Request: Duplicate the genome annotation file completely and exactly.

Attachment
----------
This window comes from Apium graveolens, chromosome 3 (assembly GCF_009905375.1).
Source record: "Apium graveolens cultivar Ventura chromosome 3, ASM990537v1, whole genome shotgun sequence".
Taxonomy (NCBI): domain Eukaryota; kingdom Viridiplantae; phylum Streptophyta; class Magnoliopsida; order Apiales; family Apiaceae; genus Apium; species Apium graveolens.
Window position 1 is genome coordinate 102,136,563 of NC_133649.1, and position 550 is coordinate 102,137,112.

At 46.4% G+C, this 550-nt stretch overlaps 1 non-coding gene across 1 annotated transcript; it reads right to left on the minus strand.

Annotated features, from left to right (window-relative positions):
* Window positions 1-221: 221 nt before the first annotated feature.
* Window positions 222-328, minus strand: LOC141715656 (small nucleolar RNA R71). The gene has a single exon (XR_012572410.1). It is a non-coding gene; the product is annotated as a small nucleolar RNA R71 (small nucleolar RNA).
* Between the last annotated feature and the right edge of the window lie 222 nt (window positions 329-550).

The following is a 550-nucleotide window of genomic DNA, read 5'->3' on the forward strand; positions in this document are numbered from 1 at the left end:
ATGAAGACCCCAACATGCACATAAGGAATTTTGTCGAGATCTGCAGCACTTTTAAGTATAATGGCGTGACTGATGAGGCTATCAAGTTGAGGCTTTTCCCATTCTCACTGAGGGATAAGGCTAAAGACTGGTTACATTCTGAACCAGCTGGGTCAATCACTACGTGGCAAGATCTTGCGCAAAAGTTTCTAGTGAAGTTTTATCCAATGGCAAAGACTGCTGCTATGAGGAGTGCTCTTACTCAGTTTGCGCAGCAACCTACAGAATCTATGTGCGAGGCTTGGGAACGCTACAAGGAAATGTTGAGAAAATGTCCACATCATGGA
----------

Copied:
This window comes from Apium graveolens, chromosome 3 (assembly GCF_009905375.1).
Source record: "Apium graveolens cultivar Ventura chromosome 3, ASM990537v1, whole genome shotgun sequence".
Taxonomy (NCBI): domain Eukaryota; kingdom Viridiplantae; phylum Streptophyta; class Magnoliopsida; order Apiales; family Apiaceae; genus Apium; species Apium graveolens.
Window position 1 is genome coordinate 102,136,563 of NC_133649.1, and position 550 is coordinate 102,137,112.

At 46.4% G+C, this 550-nt stretch overlaps 1 non-coding gene across 1 annotated transcript; it reads right to left on the minus strand.

Annotated features, from left to right (window-relative positions):
* Window positions 1-221: 221 nt before the first annotated feature.
* Window positions 222-328, minus strand: LOC141715656 (small nucleolar RNA R71). The gene has a single exon (XR_012572410.1). It is a non-coding gene; the product is annotated as a small nucleolar RNA R71 (small nucleolar RNA).
* Between the last annotated feature and the right edge of the window lie 222 nt (window positions 329-550).

The following is a 550-nucleotide window of genomic DNA, read 5'->3' on the forward strand; positions in this document are numbered from 1 at the left end:
ATGAAGACCCCAACATGCACATAAGGAATTTTGTCGAGATCTGCAGCACTTTTAAGTATAATGGCGTGACTGATGAGGCTATCAAGTTGAGGCTTTTCCCATTCTCACTGAGGGATAAGGCTAAAGACTGGTTACATTCTGAACCAGCTGGGTCAATCACTACGTGGCAAGATCTTGCGCAAAAGTTTCTAGTGAAGTTTTATCCAATGGCAAAGACTGCTGCTATGAGGAGTGCTCTTACTCAGTTTGCGCAGCAACCTACAGAATCTATGTGCGAGGCTTGGGAACGCTACAAGGAAATGTTGAGAAAATGTCCACATCATGGA